Did You Know Asphalt Is Recyclable?Friday, November 1, 2019
Asphalt is sure to provide drivers with the smoothest ride in comparison to any other road surface engineered today. Progressively, the asphalt pavement industry has been constantly creating ways to be more environmentally conscious. This stems from repurposing old asphalt pavements and reconfiguring their parts to be optimized in newly developed pavement designs. From the incorporation of recycled materials to the adoption of energy-saving warm-mix asphalt technologies, residential and commercial asphalt paving services are the most time-and-cost-efficient means to safer, smoother roadways and driveway paving.
Asphalt is created by combining a bitumen (a binding material) with an aggregate (rocks, stone, or sand). There are many things that these ingredients can be combined with to make different kinds of asphalt. For instance, if you combine the aggregate with recycled tires, it will create a rubberized asphalt. They have combined with extremely high heat in order to melt the elements down. These materials are easy to recycle because they can be melted down and remixed. As a matter of fact, asphalt is the most recycled material in the United States because it is made of 100% recyclable materials.
In fact, by 1993, the Environmental Protection Agency and Federal Highway Administration recognized asphalt pavement as the leading recycled product in America. Today, asphalt continues to be repurposed at a greater rate than any other recyclable product in America. It is common to have many different kinds of waste material incorporated into asphalt pavement. For instance, materials like rubber, glass, certain soils, charcoals, and even manure are used; though, the waste materials most incorporated are reclaimed asphalt pavement (RAP) and recycled asphalt shingles (RAS). Since asphalt is one of the most recycled products, it saves more than 60 million cubic yards of waste space each year.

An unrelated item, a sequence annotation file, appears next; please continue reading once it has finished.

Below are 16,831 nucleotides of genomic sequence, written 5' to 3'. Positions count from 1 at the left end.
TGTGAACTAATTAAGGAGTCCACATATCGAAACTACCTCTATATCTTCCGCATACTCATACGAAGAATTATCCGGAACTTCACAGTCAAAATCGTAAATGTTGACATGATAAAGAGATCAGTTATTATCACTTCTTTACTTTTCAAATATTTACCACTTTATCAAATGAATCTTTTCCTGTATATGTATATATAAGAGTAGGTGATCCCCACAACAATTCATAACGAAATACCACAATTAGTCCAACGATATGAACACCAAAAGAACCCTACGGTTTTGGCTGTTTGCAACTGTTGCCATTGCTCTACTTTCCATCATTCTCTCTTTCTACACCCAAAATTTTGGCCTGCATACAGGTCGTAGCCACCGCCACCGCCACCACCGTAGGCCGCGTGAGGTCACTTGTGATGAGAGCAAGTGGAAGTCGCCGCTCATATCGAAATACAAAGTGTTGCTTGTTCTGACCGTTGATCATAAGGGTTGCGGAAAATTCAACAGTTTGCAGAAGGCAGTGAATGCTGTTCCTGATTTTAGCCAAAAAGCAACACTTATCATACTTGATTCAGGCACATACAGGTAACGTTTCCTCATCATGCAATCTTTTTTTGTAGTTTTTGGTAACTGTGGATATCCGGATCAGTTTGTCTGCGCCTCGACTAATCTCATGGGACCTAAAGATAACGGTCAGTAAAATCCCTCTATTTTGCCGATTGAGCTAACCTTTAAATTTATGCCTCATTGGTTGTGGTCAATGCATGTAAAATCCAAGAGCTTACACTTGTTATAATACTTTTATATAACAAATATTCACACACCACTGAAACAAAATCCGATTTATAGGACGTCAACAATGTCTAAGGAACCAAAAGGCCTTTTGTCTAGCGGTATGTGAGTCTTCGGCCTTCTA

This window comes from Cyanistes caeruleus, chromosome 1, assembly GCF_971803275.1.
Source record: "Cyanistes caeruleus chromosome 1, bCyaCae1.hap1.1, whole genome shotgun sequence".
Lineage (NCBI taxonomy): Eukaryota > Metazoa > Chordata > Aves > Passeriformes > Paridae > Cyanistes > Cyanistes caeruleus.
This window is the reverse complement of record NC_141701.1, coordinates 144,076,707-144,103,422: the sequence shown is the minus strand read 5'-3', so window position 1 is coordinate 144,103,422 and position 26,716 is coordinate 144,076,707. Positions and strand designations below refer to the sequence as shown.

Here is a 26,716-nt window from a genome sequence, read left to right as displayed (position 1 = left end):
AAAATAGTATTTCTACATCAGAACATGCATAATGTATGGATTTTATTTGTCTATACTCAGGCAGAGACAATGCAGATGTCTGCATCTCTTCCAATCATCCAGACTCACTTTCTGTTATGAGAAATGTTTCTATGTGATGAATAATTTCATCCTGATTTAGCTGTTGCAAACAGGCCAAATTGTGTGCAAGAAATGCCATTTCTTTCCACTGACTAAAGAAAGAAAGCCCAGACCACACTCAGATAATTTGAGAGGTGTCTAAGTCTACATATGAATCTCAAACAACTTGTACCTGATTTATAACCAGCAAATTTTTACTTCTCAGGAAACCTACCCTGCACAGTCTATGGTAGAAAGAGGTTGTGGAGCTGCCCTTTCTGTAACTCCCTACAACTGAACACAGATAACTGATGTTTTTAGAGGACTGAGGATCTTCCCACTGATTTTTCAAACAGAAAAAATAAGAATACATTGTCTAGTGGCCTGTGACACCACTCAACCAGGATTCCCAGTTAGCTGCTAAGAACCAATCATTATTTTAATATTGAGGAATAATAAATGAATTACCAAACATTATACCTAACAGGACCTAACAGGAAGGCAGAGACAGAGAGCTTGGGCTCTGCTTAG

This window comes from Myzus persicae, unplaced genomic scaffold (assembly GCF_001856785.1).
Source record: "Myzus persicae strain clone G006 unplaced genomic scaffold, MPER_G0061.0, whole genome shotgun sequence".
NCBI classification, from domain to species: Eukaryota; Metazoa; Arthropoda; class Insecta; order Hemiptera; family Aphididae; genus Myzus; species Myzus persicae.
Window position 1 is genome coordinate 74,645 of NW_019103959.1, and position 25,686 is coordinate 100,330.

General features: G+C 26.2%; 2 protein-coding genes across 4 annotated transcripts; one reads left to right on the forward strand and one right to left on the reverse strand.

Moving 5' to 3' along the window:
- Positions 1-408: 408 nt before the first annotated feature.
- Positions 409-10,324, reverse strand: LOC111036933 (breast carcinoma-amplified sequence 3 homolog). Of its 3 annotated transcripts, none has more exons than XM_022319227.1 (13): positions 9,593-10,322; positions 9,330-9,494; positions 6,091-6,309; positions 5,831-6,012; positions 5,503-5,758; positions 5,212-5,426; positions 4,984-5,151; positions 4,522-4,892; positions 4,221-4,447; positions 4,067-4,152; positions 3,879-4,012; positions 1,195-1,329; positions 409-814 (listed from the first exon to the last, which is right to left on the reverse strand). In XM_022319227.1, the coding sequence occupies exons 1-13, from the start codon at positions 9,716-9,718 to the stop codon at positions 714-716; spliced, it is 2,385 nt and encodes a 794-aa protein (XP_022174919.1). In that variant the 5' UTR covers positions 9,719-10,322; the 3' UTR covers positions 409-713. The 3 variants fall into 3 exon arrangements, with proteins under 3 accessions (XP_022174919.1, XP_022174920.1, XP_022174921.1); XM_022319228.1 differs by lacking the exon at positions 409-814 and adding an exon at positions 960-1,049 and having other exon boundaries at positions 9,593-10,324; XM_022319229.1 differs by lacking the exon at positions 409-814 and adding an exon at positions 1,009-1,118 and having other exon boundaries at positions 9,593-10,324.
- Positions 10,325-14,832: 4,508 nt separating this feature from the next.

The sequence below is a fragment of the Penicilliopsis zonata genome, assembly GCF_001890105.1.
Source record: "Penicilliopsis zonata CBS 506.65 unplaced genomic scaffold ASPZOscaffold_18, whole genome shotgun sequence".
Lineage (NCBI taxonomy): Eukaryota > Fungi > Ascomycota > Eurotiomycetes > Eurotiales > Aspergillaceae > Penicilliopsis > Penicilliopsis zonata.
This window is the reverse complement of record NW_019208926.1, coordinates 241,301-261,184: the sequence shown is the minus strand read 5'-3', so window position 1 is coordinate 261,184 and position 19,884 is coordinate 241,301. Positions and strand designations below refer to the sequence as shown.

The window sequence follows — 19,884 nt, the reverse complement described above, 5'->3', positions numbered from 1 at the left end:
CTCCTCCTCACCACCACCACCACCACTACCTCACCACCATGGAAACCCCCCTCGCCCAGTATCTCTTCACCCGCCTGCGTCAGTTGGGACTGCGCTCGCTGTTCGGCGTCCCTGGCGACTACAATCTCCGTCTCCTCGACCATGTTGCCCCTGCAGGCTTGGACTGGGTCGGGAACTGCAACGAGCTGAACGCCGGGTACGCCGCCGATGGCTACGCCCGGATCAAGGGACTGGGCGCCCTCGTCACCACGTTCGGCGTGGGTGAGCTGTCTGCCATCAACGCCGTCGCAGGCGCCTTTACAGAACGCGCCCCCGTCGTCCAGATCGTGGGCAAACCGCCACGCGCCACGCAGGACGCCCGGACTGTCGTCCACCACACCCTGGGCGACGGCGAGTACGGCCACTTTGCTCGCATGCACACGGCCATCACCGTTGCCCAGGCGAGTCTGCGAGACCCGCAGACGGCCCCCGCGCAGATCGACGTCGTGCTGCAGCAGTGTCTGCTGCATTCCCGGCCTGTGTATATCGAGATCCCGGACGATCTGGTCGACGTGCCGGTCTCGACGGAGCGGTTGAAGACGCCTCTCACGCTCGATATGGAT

RAP can be recycled into a premium material that outlasts any kind of alternative made from all-virgin materials. Moreover, asphalt pavement can be used again and again as worn asphalt pavement can be dug up and made into new material. Asphalt binder – essentially a fastener of the asphalt into the pavement – retains its ability to function as glue or cement, so that it is reused for its original purpose. Earth-bound material – such as rock, gravel, and sand – used in the original pavement are also conserved. The older the asphalt pavement is, the better. The RAP of the original pavement can be repurposed and laid right back down onto the pavement, saving time and money from new construction.
Recycling is always a good habit to get involved in. In 2002, the Federal Highway Administration created a policy stating that asphalt will be recycled and reused any time it is possible. It has made a pretty big impact on the environment, considering nearly 65 million tons of asphalt are produced every single year. Each time asphalt is recycled it requires fewer materials to make it usable for a new project. Using old materials also means that less asphalt will end up in landfills all over the world.
As if creating a better environment wasn’t enough of a reason, it also costs less to use recycled asphalt. The ingredients that asphalt is made with can be quite pricey. Recycling and reusing the materials that already exist will significantly decrease the cost of your current project. Some worry whether recycled asphalt has the same integrity as new asphalt, but there is no need to worry over this – it holds the same quality! It has simply just been melted back down to make it a solid new piece again. What’s more, is that asphalt pavement recycling saves the American taxpayer approximately $2.5 billion each year.